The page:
Motion in Citrate Synthase [cs]

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Classification Known Domain Motion, Shear Mechanism [D-s-2]

Structures
1CTS Conformation 1 [ PartsList ]
3CTS Conformation 2

Description
Shear motions at many helix-helix interfaces shift mainchain atoms up to 10 A. Citrate synthase is one of the clearest examples of a domain closure occurring through shear motions. The molecule is a dimer, and each monomer comprises a large domain, containing 15 helices, and a small domain, containing 5 helices, with the active site cleft between them. The domain closure involves the small domain closing over the large one, burying the substrates in the active site. An extensive interface between the large and small domains prevents closure taking place through a hinge mechanism. Closure is produced by the summation of many small shear motions between pairs of packed helices. The overall motion results in a helix on the far side of the small domain shifting by 10 A and rotating by 28 degrees, thereby moving an adjacent loop over the active site. Each local shear motion involves one helix moving relative to another by main-chain rotations and shifts of up to 13 degrees and 1.8 A. To a good approximation, the main chain of each helix moves without deformation as a rigid body. The shear motions are facilitated by small deformations in the loops linking the helices.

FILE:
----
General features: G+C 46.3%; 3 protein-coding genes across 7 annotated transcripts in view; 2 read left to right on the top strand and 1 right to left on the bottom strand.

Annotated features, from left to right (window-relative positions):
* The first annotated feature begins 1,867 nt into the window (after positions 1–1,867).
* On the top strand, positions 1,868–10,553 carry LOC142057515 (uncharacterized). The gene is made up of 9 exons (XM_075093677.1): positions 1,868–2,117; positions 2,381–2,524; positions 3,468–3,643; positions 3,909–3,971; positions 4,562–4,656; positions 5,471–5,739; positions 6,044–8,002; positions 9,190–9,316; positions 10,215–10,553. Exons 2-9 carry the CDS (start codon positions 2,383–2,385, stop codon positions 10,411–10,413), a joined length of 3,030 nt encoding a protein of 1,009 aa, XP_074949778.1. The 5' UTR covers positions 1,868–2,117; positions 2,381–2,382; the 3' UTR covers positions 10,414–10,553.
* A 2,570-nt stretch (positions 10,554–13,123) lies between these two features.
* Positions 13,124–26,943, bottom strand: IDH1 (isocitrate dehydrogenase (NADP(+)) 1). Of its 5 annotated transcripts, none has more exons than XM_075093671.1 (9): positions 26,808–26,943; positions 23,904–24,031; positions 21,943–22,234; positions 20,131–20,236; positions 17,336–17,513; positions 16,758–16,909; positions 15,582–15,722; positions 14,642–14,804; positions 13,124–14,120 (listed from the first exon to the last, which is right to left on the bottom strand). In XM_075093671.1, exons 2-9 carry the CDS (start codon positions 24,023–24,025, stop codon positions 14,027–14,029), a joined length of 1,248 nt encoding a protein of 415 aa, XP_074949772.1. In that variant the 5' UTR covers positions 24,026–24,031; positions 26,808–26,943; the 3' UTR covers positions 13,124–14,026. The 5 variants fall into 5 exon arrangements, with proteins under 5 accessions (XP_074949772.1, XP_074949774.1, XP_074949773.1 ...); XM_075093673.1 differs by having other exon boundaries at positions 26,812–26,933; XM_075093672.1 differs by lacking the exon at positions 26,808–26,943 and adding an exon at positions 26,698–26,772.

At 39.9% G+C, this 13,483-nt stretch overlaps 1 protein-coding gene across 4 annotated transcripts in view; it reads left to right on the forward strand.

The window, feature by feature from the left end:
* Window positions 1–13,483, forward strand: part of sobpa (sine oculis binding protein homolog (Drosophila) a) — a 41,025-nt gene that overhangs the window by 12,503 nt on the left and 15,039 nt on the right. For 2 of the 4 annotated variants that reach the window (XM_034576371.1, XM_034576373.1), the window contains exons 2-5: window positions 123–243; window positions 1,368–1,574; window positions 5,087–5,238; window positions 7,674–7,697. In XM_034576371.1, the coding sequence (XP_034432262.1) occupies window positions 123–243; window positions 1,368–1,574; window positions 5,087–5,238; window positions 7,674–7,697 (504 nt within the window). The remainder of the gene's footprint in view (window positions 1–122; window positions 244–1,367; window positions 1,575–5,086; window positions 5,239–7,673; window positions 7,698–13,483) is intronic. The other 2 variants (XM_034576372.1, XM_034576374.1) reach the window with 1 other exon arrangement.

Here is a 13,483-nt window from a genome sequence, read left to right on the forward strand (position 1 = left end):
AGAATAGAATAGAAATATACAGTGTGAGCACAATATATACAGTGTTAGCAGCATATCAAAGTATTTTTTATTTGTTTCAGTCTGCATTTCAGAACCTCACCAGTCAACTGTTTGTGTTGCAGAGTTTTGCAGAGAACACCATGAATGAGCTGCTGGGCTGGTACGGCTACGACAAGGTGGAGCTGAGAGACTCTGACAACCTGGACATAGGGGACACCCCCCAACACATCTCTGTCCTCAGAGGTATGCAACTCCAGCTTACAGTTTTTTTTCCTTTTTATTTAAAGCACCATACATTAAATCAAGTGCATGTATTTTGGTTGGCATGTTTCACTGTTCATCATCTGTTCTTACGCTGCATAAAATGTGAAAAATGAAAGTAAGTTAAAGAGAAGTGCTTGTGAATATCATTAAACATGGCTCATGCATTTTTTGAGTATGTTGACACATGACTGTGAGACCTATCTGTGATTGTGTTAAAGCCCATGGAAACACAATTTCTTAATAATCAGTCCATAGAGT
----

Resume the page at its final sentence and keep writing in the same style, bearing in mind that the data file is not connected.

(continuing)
Particular values describing motion
Experimental Methods = x (Traditional x-ray)
Creation Date = 19970822
Modification Date = 19970822

References
A M Lesk and C Chothia (1984). Mechanisms of Domain Closure in Proteins. J. Mol. Biol. 174: 175-91. [Medline info for 94082290]
S Remington, G Wiegand and R Huber (1982). Crystallographic refinement and atomic models of two different forms of citrate synthase at 2.7 and 1.7 Å resolution. J. Mol. Biol. 158: 111-152. [Medline info for 94082290]

Data and Graphics
Graphic-2 Schematic showing helices in citrate synthase (from Lesk & Chothia, 1984).
Graphic-3 Schematic (from Lesk & Chothia, 1984) showing local movement (rot. and trans.) of pairs of helices (left) and overall movement (right) of these same helices.
Graphic-1 Overall motion.

GO terms associated with structures
Molecular functiontransferase activity, transferring acyl groups, acyl groups converted into alkyl on transfer, citrate (Si)-synthase activity
Cellular componentcytoplasm
Biological processtricarboxylic acid cycle, main pathways of carbohydrate metabolism

Morphs

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Best representative
Morph Morph name Structure #1 Structure #2 Residues
Citrate Synthase 4cts [ ] 1cts [ ] 437

User-submitted morphs
Morph Morph name Structure #1 Structure #2 Residues
479211-18847 Citrate Cynthase upload [ A ] upload [ A ] 429
596852-21627 Citrate Synthase 1cts [ A ] 4cts [ A ] 437
611097-7064 Citrate Synthase 1cts [ A ] 5cts [ A ] 429
155516-13962 citrate synthase 5csc [ A ] 1csh [ A ] 435
155732-14014 citrate synthase 5csc [ A ] 1csh [ A ] 435
157745-15678 citrate Synthase 1cts [ A ] 1csh [ A ] 435
797157-24794 citrate synthase upload [ B ] upload [ B ] 379
823867-30466 citrate synthase 5csc [ A ] 6csc [ A ] 437
316976-20725 Citrate synthase 5csc [ A ] 6csc [ A ] 437
035457-20647 Citrate Synthase apo to ternary upload [ B ] upload [ B ] 379

Automatic morphs
Morph Morph name Structure #1 Structure #2 Residues
va1ctsA-2ctsA Citrate Synthase (E.C. 4.1.3.7 1cts [ A ] 2cts [ A ] 437
va4ctsB-1ctsA Citrate Synthase (E.C. 4.1.3.7 4cts [ B ] 1cts [ A ] 437
va4ctsA-1ctsA Citrate Synthase (E.C. 4.1.3.7 4cts [ A ] 1cts [ A ] 437

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Copyright 1995-2005 M. Gerstein, W. Krebs, S. Flores, N. Echols, and others
Email: Mark.Gerstein _at_ yale.edu